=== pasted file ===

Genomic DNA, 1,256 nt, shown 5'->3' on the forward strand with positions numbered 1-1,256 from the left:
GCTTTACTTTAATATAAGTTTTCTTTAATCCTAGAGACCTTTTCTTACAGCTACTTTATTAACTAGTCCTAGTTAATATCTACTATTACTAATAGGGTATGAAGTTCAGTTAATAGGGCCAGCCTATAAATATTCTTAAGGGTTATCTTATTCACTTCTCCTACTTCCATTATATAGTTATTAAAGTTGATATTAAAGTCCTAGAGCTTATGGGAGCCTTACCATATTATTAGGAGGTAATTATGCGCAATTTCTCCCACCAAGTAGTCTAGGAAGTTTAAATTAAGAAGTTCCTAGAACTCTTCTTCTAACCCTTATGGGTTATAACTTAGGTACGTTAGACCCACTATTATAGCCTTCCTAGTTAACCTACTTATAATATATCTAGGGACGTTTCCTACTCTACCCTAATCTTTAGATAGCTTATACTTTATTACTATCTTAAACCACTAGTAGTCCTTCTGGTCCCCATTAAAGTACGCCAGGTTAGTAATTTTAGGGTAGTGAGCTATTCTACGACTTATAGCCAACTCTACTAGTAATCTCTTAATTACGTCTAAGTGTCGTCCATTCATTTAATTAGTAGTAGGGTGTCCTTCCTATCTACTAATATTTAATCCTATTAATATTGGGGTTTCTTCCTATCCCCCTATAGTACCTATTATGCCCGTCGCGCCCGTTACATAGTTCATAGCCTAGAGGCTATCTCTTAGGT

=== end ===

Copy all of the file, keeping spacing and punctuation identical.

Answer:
Genomic DNA, 1,256 nt, shown 5'->3' on the forward strand with positions numbered 1-1,256 from the left:
GCTTTACTTTAATATAAGTTTTCTTTAATCCTAGAGACCTTTTCTTACAGCTACTTTATTAACTAGTCCTAGTTAATATCTACTATTACTAATAGGGTATGAAGTTCAGTTAATAGGGCCAGCCTATAAATATTCTTAAGGGTTATCTTATTCACTTCTCCTACTTCCATTATATAGTTATTAAAGTTGATATTAAAGTCCTAGAGCTTATGGGAGCCTTACCATATTATTAGGAGGTAATTATGCGCAATTTCTCCCACCAAGTAGTCTAGGAAGTTTAAATTAAGAAGTTCCTAGAACTCTTCTTCTAACCCTTATGGGTTATAACTTAGGTACGTTAGACCCACTATTATAGCCTTCCTAGTTAACCTACTTATAATATATCTAGGGACGTTTCCTACTCTACCCTAATCTTTAGATAGCTTATACTTTATTACTATCTTAAACCACTAGTAGTCCTTCTGGTCCCCATTAAAGTACGCCAGGTTAGTAATTTTAGGGTAGTGAGCTATTCTACGACTTATAGCCAACTCTACTAGTAATCTCTTAATTACGTCTAAGTGTCGTCCATTCATTTAATTAGTAGTAGGGTGTCCTTCCTATCTACTAATATTTAATCCTATTAATATTGGGGTTTCTTCCTATCCCCCTATAGTACCTATTATGCCCGTCGCGCCCGTTACATAGTTCATAGCCTAGAGGCTATCTCTTAGGT